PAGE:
Alternative political parties are major players in New York and Onondaga County, say party members and some political scientists.
“Third parties here play more of a role than anywhere else,” said Jeffrey Stonecash, a Syracuse University political science professor. “They’re not a spoiler.”
A lot of the values in the national civic conversation started with alternative political ideals, said Stonecash. Some of those issues aren’t immediately accepted, he added, and often the public has no idea that they originated with third parties.
New York recognizes close to 20 alternative parties. In Onondaga County, at least seven are recognized. At the state level, an alternative party needs to win at least 50,000 votes for every gubernatorial election. Then the party can live for another four years with state recognition, Stonecash said.
Here’s a look at Onondaga County’s voter enrollment with alternative parties, according to the Onondaga County Board of Elections. As of April 1, 2012:
Democratic Party: 98,467 or 36 percent of voter population.
Republican Party: 85,348 or 31 percent.
Independence Party: 13,135 or 4 percent.
Conservative Party: 5,556 or 1 percent.
Working Families Party: 1,256 or less than 1 percent.
Green Party: 664 or less than 1 percent.
Libertarian: 152 or less than 1 percent.
In addition to those voters, another 24 percent–or 66,673–are either unaffiliated with any party or belong to parties so small they aren’t officially recognized.
The Independence Party is the largest third party in the state. It allows non-affiliated members to vote in its primaries. It says it believes that socials issues like same-sex marriage and abortion should not be determined by party but by individuals, according to the Independence Party website.
The Conservative Party is celebrating its 50th anniversary in New York. It is against abortion, against same-sex marriage and favors English as the primary language taught in schools, according to the Conservative Party website.
“We are not involved in politics to go along just to get along,” said Mike Long, chairman of The Conservative Party. “We’re involved in the political process to try to move the agenda on various issues.” The party has, he said “a commonsense approach to make New York State a better place for future generations.”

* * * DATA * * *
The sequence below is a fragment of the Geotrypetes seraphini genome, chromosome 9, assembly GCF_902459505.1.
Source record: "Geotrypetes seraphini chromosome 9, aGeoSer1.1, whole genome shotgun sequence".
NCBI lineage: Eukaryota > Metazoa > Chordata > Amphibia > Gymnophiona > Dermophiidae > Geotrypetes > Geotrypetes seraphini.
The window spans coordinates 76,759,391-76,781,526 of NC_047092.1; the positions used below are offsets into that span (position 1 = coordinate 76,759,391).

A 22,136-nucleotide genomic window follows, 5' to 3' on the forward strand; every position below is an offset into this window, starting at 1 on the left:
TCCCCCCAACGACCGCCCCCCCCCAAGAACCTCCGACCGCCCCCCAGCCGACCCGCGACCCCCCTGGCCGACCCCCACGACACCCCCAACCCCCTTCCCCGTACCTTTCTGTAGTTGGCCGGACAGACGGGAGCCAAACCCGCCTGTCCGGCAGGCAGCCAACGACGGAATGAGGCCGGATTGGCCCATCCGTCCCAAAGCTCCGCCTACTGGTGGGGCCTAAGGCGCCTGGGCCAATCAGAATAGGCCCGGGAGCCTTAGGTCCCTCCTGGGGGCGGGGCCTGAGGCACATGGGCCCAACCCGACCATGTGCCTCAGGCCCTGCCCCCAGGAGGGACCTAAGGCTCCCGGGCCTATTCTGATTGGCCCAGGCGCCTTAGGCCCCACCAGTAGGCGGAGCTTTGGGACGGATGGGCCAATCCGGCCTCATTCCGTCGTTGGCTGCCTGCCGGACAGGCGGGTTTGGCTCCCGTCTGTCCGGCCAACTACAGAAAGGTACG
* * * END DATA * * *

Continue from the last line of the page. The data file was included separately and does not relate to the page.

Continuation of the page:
The Working Families Party, in its 12th year of existence, casts itself as supporting the working-class. It favors raising the minimum wage, providing paid sick days for all New Yorkers and affordable healthcare for all citizens, according to the Working Families Party website.
The Working Families Party wants more people to vote under its name on the ballot, give money and recruit activists for its issues, said Jesse Lenney, upstate political director for the Working Families Party. “But it’s not for the sake of just getting more support,” he said, “but to make a better change.”
The Green Party’s focus is mainly on environmental sustainability. Its values also include supporting women’s rights and eliminating weapons of mass destruction, according to The Green Party’s website.
A third option in politics for voters is key because Democrats andRepublicans don’t provide everything a voter needs, said Howie Hawkins, chairman of The Green Party and a frequent candidate for multiple political offices. So far he has not been elected. Added Hawkins, “The voters should have a progressive political platform as an option, and they don’t have it now.”
The Libertarian Party’s main philosophy is having small government and a free-market solution to social problems. Among its principles: “All individuals are entitled to choose their own lifestyles, as long as they do not forcibly impose their values on others,” according to its website.
In New York, political candidates seek out third parties for an endorsement, said SU political scientist Stonecash. If candidates get a party’s endorsement, he said, the votes will follow.
“The party wants the candidate,” said Stonecash. “And the candidate wants the party.”
(Jake Reiner is a junior majoring in broadcast journalism with a minor in European history.)